The August slide in long-term rates found bottom this week, with the 10-year T-note briefly to 3.28 percent (3.37 percent today), and lowest-fee mortgages to 5.25 percent. The last time it was so low was during a single week in early July, the best since a general rise began in early May. To break through these levels would require a sharp thump in the stock market or newly weak economic data; pushing the other way is constant Treasury borrowing and a great deal of refinance demand just above 5 percent.The most mighty gorilla of all data, first-Friday payroll data for the prior month, arrived today right on forecast: 216,000 jobs lost in August, and 49,000 more shaved from summer estimates. The "Green Shooter" economic optimists think it's terrific news, insisting that a smaller-loss trend will cross over to job growth toward the end of this year.The L-shaped-recovery crowd argues that we're not in a "V" until we're in one, and this alleged recovery pattern may just...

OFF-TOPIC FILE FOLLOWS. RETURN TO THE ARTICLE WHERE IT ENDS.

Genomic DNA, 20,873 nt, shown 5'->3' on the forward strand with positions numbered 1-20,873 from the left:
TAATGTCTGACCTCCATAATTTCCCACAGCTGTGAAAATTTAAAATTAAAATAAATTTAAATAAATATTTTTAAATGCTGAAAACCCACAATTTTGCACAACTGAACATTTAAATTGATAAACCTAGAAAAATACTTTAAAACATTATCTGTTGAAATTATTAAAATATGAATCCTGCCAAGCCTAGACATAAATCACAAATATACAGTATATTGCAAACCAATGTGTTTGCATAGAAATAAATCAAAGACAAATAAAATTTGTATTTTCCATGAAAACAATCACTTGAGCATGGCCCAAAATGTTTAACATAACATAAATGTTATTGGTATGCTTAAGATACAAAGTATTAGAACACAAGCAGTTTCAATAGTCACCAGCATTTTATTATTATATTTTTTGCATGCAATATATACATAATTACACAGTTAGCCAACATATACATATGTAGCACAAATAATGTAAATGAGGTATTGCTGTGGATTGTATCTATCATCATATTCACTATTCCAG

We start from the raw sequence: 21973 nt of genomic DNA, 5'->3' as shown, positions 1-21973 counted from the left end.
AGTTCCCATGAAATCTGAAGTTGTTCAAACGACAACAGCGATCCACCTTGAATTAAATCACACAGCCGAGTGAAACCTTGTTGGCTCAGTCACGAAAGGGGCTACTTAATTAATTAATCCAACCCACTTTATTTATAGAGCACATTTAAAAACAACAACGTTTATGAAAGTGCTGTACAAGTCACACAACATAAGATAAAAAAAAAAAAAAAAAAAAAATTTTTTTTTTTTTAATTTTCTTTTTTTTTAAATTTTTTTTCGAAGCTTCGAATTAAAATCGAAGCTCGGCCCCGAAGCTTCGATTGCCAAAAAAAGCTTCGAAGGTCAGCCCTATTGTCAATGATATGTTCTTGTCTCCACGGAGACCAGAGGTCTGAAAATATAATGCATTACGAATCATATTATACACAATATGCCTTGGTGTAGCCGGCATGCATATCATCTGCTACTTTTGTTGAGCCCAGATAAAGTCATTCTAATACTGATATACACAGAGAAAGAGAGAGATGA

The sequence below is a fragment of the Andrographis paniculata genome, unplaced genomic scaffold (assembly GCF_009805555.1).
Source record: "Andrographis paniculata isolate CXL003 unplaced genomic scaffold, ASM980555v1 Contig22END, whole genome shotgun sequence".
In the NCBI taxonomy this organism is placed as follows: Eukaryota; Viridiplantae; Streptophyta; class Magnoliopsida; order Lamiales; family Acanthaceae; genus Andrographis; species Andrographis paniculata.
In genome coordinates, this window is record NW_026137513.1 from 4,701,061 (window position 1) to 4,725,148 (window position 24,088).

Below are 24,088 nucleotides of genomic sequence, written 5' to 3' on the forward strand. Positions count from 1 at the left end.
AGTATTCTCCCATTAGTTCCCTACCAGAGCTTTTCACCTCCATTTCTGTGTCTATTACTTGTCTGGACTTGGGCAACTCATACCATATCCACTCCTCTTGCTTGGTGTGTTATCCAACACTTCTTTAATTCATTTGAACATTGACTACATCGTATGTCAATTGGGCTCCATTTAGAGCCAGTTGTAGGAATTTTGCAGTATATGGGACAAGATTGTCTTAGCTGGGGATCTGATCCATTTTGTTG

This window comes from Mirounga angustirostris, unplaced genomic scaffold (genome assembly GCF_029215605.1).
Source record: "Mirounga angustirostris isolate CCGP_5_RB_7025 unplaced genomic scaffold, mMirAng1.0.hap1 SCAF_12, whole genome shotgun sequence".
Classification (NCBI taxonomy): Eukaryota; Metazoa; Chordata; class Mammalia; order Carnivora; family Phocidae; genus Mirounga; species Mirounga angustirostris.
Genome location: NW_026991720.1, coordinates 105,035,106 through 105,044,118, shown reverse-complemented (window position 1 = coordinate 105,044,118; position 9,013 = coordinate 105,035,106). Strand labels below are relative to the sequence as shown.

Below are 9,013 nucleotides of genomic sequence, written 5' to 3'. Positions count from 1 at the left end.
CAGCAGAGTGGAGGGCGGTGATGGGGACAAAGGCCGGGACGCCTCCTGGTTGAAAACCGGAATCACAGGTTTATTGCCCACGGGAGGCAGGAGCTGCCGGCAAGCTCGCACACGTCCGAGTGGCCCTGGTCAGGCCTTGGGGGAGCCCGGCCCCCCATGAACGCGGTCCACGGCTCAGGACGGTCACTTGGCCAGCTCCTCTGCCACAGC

by Brad Inman | on Mar 21, 2017
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